Whatever you may know about the Abstract Expressionist movement, Thomas Henriksson also knows. And what he brings to the viewer is his own unique approach to the same old unsolved problem of painting. Conceptual closure is superfluous.
Thomas Henriksson in front of, BLACK CLOUD, 2007, Öl auf Leinwand, 190 x 320 cm

His works emerge from the act of joyous involvement with matter, from layers upon layers of reference until the subject is left bare and minimal, subordinate to the ruptures of paint alone. The works are left generously open but yet remain strangely personal.

Thomas Henriksson opens at Wilde Gallery on April 30th with “Clouds”, a show of large scale paintings from the “Weather Painting” series, addressing the experience, physicality and resistance of painting. In many ways, this show addresses the classical relationship between nature/culture and the constant challenge for artists to infuse meaning into works where there can perhaps only be room for experience. The painterly surface acts here as a translator of the simplest of conditions.
The “Weather Paintings” emerged from a particularly rainy past summer, which prompted a painterly response in the form of large scale canvasses that can evoke thoughts of ruptures of wind, climate changes, a melancholy silent rain or simply the backdrop and or excuse for the visceral application of paint.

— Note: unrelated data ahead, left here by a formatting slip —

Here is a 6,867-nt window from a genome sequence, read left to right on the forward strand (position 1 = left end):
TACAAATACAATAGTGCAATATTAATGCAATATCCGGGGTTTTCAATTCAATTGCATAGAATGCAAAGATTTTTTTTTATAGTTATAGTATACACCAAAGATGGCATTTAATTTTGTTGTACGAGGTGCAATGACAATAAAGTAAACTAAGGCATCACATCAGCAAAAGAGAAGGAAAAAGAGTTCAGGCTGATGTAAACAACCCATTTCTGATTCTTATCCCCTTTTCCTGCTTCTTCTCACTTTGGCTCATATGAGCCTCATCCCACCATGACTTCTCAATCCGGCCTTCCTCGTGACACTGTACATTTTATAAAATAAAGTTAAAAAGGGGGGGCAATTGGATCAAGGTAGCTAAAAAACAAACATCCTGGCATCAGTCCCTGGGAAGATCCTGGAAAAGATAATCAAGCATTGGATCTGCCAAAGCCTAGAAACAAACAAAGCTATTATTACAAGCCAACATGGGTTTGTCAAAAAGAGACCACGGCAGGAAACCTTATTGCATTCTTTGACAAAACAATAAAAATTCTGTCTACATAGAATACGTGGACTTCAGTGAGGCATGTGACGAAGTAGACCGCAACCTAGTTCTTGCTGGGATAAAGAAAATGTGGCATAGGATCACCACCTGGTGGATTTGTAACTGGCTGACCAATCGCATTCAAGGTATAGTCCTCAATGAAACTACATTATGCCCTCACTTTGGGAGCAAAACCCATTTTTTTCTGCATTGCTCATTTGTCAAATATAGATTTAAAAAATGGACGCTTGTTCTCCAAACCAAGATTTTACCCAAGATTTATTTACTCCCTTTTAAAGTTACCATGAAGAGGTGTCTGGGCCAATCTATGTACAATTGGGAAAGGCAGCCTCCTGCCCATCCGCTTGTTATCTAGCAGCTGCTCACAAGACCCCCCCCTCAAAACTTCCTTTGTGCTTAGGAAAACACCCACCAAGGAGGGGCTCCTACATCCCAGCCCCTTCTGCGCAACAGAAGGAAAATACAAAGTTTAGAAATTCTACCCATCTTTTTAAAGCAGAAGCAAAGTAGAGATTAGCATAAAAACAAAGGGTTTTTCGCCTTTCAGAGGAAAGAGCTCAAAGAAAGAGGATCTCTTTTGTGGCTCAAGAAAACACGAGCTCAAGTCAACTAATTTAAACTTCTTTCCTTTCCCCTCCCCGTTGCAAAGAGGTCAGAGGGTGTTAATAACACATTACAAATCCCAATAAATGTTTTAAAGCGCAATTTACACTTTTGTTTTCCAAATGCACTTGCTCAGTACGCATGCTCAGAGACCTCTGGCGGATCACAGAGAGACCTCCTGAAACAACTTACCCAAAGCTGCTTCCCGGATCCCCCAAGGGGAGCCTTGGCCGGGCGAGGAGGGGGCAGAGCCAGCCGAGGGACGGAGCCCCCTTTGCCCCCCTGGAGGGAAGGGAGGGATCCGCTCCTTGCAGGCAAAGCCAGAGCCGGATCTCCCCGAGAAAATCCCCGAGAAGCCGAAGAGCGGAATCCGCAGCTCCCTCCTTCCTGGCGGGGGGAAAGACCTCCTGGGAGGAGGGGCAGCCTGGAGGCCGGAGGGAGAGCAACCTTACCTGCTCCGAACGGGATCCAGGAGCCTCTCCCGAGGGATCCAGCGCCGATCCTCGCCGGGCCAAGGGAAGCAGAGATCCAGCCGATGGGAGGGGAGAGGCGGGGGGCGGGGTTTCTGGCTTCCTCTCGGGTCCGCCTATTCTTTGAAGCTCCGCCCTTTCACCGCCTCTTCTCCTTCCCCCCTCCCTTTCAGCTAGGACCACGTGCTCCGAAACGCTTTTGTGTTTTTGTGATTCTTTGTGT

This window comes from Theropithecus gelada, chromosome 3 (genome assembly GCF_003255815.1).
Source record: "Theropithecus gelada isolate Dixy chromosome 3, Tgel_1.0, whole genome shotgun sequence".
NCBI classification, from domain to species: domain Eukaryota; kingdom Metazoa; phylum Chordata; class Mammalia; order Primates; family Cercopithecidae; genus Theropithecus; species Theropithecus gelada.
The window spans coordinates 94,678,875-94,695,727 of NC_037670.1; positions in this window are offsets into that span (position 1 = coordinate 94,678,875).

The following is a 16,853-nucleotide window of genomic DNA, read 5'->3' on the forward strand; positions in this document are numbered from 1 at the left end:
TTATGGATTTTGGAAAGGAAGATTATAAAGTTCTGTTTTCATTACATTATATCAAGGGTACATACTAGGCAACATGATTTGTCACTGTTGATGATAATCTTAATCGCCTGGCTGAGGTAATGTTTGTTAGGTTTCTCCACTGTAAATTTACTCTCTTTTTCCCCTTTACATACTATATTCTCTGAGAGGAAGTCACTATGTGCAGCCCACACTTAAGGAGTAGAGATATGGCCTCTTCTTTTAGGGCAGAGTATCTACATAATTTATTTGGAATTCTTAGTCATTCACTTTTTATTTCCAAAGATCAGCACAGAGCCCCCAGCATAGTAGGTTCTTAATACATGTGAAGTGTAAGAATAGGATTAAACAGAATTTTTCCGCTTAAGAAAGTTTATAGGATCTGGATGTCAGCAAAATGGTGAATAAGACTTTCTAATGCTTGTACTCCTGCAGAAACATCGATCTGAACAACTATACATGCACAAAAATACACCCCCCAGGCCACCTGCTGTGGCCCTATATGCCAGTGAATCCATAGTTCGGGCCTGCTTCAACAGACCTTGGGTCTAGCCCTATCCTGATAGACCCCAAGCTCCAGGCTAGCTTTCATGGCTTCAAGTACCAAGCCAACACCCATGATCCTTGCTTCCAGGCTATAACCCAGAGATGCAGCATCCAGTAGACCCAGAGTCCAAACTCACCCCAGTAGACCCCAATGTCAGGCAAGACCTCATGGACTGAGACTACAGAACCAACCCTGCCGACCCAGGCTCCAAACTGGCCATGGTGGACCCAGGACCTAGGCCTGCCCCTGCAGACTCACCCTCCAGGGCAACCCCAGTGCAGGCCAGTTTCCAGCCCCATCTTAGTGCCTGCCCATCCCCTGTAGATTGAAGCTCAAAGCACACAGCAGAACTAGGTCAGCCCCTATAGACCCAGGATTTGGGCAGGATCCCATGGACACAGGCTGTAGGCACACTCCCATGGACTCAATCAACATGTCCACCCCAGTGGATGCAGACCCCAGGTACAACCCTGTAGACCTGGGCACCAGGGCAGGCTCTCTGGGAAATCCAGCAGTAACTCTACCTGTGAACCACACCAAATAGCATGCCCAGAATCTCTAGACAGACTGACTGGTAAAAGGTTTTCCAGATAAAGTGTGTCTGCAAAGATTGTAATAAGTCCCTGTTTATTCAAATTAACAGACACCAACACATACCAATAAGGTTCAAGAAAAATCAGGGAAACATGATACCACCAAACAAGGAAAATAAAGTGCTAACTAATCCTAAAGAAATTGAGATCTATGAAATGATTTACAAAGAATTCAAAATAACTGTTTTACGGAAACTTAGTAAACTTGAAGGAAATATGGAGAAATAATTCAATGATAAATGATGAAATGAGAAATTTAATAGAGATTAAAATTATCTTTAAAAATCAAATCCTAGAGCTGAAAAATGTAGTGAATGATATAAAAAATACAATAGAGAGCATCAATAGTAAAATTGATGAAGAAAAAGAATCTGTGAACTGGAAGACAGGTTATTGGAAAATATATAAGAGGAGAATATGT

What we are faced with through these paintings is natures’ cycle, its’ retribution and restitution. There are no humans here to settle the score. What language the paintings may carry is kept at a minimum, almost to the point of vacancy. The larger issues of language and matter is left by the artist to be lost in translation, perhaps so that the viewer may experience a similar feeling of release to the powers that are rendered independently by nature.
As a viewer one is left with the memory of the artists’ performance, his physical wrestling with pushing matter around and bowing under the texture and thickness of paint itself. It is this physicality of painting itself that supersedes any language or formula that the artist may have thought of, that, at the end of the day, remains a refreshing thought that painting can still be a force of its own.


Text for the show "Wolken" at Wilde Gallery , May 2008